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'Tired of the talk,' No. 3 Terps ready to begin season Friday vs. Mount St. Mary's

COLLEGE PARK — Maryland men's basketball coach Mark Turgeon had a conversation with one of his mentors last month as the hype surrounding the Terps had started to mushroom and Turgeon's players started to believe much of what everyone outside Xfinity Center was saying.

"I was talking to Roy Williams, and I said, 'It's new, Coach,' " Turgeon recalled recently. "I had to jump the guys pretty hard last week, and I feel a lot better today because they responded the right way.

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"It's hard for them, 18- to 22-year-old kids, [having people] telling them how great they are, and they haven't done anything yet. We've got to get it in check, and we will. This is what we expected. Are we going to have this kind of talent every year? Probably not. But we expect to have a good program every year."

The Terps, ranked No. 3 in both the Associated Press and the USA Today coaches' top-25 polls as well as ESPN's preseason No. 1 team, open the 2015-2016 season Friday against Mount St. Mary's.

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"I think we're all excited, we're tired of the talk, we just want to play games," Turgeon said Thursday. "All the talk about us, we just want to play. We've been working hard, practicing hard. … The exhibition [last Friday] was exciting. Just being in front of our fans, we had a great crowd. I expect a better crowd tomorrow night. We're all ready to go. It should be fun."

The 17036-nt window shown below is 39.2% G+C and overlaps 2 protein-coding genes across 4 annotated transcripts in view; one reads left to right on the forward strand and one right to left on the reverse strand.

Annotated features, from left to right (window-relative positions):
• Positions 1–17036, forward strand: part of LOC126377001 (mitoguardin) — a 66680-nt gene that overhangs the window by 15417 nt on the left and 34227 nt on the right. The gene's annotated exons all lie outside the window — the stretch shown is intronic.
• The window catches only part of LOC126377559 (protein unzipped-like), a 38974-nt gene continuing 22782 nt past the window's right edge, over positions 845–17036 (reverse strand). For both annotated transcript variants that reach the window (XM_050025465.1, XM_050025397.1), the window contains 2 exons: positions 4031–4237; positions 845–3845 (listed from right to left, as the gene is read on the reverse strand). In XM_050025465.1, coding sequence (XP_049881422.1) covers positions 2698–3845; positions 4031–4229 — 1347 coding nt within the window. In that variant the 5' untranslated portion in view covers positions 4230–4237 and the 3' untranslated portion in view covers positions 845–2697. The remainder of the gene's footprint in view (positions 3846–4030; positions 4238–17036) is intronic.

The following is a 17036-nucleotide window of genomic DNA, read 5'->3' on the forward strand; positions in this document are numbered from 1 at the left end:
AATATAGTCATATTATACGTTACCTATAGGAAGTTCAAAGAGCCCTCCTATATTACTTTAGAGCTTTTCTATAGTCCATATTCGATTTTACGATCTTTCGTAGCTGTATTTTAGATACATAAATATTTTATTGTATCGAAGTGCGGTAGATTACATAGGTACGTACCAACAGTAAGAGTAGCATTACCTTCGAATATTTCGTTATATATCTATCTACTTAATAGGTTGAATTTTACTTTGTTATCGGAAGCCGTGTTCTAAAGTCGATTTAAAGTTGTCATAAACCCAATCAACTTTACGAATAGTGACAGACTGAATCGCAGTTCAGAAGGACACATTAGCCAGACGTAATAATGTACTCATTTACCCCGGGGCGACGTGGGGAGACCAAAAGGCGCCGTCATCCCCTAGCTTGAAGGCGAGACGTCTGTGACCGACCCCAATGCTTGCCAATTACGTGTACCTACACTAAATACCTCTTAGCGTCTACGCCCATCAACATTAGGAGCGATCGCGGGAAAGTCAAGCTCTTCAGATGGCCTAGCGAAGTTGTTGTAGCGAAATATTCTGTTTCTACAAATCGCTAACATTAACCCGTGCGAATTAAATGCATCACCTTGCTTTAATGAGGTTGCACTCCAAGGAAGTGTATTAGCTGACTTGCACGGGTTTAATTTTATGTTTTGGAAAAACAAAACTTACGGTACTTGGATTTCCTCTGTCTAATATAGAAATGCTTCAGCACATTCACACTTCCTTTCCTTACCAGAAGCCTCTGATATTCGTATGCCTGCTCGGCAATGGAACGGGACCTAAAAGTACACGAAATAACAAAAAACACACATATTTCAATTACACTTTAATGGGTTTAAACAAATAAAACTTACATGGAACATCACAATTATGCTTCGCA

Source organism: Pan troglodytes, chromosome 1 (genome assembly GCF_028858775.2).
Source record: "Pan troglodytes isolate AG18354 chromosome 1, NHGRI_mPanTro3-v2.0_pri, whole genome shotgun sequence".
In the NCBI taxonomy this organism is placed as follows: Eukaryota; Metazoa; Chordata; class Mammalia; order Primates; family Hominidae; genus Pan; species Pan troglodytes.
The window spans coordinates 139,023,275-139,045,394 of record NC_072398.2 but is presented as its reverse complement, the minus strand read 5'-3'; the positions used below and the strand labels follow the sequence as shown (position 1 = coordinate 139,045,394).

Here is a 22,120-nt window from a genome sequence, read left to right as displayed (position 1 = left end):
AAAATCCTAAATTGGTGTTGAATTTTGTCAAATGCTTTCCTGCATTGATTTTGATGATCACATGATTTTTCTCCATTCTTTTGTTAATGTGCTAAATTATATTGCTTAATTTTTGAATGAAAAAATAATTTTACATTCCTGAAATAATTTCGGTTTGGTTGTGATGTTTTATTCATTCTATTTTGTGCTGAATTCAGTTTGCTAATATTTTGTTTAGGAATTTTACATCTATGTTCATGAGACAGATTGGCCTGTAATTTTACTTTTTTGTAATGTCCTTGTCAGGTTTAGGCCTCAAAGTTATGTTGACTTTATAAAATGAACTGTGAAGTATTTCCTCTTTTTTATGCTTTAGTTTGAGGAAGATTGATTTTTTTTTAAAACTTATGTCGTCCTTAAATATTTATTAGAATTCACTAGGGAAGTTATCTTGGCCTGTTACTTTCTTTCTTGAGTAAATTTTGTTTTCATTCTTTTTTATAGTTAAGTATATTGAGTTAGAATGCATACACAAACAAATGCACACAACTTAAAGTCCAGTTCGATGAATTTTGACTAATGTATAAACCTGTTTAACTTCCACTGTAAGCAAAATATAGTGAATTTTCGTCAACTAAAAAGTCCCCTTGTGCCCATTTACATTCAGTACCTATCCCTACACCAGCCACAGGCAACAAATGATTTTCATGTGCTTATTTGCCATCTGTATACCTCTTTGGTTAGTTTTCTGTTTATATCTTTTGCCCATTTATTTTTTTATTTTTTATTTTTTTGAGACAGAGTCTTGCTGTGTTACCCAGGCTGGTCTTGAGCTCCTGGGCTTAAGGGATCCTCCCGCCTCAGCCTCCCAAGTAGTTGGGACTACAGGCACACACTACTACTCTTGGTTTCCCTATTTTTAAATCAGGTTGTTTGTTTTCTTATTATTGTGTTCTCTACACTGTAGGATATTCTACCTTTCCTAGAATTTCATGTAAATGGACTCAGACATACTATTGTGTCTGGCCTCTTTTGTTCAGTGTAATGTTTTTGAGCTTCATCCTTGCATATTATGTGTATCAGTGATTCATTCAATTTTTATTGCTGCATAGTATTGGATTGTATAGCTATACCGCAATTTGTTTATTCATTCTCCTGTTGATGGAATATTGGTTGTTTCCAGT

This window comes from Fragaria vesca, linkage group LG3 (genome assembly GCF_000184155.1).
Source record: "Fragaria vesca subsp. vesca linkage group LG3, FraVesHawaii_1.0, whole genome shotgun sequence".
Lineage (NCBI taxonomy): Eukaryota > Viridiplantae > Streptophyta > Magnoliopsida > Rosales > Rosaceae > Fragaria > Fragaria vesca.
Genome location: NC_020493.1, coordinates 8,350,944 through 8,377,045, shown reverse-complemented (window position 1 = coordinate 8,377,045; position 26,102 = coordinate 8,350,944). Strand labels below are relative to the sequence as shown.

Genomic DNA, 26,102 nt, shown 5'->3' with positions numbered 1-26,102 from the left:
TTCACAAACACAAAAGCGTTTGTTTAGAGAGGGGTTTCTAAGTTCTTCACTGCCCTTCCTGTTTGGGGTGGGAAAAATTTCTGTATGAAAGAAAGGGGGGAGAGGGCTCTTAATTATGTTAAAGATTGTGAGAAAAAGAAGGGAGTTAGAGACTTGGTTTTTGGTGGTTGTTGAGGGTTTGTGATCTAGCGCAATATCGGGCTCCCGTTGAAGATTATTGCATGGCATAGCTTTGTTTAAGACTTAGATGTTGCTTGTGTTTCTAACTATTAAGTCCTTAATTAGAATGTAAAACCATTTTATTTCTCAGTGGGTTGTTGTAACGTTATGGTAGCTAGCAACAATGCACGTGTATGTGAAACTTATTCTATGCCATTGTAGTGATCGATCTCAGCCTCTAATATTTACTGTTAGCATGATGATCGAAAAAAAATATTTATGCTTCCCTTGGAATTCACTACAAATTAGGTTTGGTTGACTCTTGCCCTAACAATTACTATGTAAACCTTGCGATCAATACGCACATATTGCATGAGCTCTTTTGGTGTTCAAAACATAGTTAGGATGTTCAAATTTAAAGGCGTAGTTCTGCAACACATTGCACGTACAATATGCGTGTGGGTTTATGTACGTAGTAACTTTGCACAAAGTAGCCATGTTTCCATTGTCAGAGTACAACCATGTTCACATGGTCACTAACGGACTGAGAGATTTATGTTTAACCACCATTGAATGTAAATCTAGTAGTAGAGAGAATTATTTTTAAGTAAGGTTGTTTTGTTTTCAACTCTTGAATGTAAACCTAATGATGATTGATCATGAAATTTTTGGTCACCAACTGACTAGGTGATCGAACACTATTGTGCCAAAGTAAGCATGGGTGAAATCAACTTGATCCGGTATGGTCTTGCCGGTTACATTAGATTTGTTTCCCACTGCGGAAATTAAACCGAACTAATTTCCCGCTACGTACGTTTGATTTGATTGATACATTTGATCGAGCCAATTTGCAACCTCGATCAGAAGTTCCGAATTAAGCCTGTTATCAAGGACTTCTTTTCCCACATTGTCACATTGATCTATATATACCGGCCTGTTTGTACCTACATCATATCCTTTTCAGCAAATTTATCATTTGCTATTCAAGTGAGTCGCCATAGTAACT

Maryland last received such preseason hype entering the 2001-2002 season, ranked No. 2 in the AP poll a year after it made the Final Four for the first time in school history. Maryland won the 2002 national championship and is among the favorites to do so in 2016.

Former Maryland coach Gary Williams understands how the college basketball landscape has changed since his Terps were considered among the sport's elite.

"Back in the early 2000s, it was easier to be good two years in a row," Williams said last month, during a trip to Baltimore for the Cal Ripken Sr. Foundation's college basketball luncheon. "If you had a good team, most of those guys were going to stay, and they would have that experience together as a team.

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"The focus wasn't on who you were bringing [in] and how good they could be the following year. I thought it was easier to build a team that could compete for a championship. Nowadays, the way the game is played, you have to go get that one player, it seems like, every year."

This year, Turgeon lost four seniors, including All-Big Ten Conference selection Dez Wells and fellow starting guard Richaud Pack, from a 28-7 team that won a school-record 26 regular-season games. Three newcomers — freshman Diamond Stone and transfers Robert Carter Jr. and Rasheed Sulaimon — are expected to play significant roles, and all could start.

Because neither Sulaimon nor Stone was around the team for most of the summer, and with sophomore point guard Melo Trimble missing a few weeks of July workouts while on the U.S. Pan American Games team, Turgeon has called the Terps a "work in progress" and said they are behind where they were a year ago in terms of cohesiveness.